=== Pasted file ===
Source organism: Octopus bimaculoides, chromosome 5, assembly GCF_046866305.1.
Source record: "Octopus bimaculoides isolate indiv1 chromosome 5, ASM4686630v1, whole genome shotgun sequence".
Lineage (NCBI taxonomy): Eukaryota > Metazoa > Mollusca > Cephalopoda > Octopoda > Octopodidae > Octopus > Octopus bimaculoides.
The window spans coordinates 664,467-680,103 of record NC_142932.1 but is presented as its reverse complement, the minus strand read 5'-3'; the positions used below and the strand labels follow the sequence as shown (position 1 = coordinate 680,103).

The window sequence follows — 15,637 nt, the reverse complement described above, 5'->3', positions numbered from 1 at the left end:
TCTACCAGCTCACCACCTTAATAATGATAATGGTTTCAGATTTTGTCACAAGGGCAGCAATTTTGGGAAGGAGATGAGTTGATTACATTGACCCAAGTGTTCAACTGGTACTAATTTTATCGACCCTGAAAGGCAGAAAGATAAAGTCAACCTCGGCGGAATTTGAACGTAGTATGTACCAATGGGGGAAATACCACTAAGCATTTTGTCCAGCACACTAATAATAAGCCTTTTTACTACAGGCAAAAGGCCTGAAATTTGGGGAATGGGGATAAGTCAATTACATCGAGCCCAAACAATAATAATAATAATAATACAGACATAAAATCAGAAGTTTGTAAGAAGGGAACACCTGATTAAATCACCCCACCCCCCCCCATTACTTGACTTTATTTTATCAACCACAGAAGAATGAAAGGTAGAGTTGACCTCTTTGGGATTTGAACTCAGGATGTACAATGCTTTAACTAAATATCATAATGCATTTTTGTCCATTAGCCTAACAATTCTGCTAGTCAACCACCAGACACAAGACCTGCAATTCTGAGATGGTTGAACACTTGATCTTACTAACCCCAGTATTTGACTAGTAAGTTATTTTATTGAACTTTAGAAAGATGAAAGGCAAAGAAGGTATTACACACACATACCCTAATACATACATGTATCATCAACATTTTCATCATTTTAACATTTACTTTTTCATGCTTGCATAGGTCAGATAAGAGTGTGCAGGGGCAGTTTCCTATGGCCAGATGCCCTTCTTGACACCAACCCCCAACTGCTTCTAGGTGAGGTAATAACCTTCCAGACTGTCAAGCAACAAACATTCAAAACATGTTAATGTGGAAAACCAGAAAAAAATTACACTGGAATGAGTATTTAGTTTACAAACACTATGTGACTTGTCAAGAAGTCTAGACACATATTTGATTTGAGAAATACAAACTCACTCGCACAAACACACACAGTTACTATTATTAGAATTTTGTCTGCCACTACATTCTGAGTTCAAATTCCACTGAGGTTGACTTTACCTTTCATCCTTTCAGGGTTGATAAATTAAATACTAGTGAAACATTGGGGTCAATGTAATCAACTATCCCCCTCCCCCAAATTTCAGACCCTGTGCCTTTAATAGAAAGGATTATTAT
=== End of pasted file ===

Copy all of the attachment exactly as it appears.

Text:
Source organism: Octopus bimaculoides, chromosome 5, assembly GCF_046866305.1.
Source record: "Octopus bimaculoides isolate indiv1 chromosome 5, ASM4686630v1, whole genome shotgun sequence".
Lineage (NCBI taxonomy): Eukaryota > Metazoa > Mollusca > Cephalopoda > Octopoda > Octopodidae > Octopus > Octopus bimaculoides.
The window spans coordinates 664,467-680,103 of record NC_142932.1 but is presented as its reverse complement, the minus strand read 5'-3'; the positions used below and the strand labels follow the sequence as shown (position 1 = coordinate 680,103).

The window sequence follows — 15,637 nt, the reverse complement described above, 5'->3', positions numbered from 1 at the left end:
TCTACCAGCTCACCACCTTAATAATGATAATGGTTTCAGATTTTGTCACAAGGGCAGCAATTTTGGGAAGGAGATGAGTTGATTACATTGACCCAAGTGTTCAACTGGTACTAATTTTATCGACCCTGAAAGGCAGAAAGATAAAGTCAACCTCGGCGGAATTTGAACGTAGTATGTACCAATGGGGGAAATACCACTAAGCATTTTGTCCAGCACACTAATAATAAGCCTTTTTACTACAGGCAAAAGGCCTGAAATTTGGGGAATGGGGATAAGTCAATTACATCGAGCCCAAACAATAATAATAATAATAATACAGACATAAAATCAGAAGTTTGTAAGAAGGGAACACCTGATTAAATCACCCCACCCCCCCCCATTACTTGACTTTATTTTATCAACCACAGAAGAATGAAAGGTAGAGTTGACCTCTTTGGGATTTGAACTCAGGATGTACAATGCTTTAACTAAATATCATAATGCATTTTTGTCCATTAGCCTAACAATTCTGCTAGTCAACCACCAGACACAAGACCTGCAATTCTGAGATGGTTGAACACTTGATCTTACTAACCCCAGTATTTGACTAGTAAGTTATTTTATTGAACTTTAGAAAGATGAAAGGCAAAGAAGGTATTACACACACATACCCTAATACATACATGTATCATCAACATTTTCATCATTTTAACATTTACTTTTTCATGCTTGCATAGGTCAGATAAGAGTGTGCAGGGGCAGTTTCCTATGGCCAGATGCCCTTCTTGACACCAACCCCCAACTGCTTCTAGGTGAGGTAATAACCTTCCAGACTGTCAAGCAACAAACATTCAAAACATGTTAATGTGGAAAACCAGAAAAAAATTACACTGGAATGAGTATTTAGTTTACAAACACTATGTGACTTGTCAAGAAGTCTAGACACATATTTGATTTGAGAAATACAAACTCACTCGCACAAACACACACAGTTACTATTATTAGAATTTTGTCTGCCACTACATTCTGAGTTCAAATTCCACTGAGGTTGACTTTACCTTTCATCCTTTCAGGGTTGATAAATTAAATACTAGTGAAACATTGGGGTCAATGTAATCAACTATCCCCCTCCCCCAAATTTCAGACCCTGTGCCTTTAATAGAAAGGATTATTAT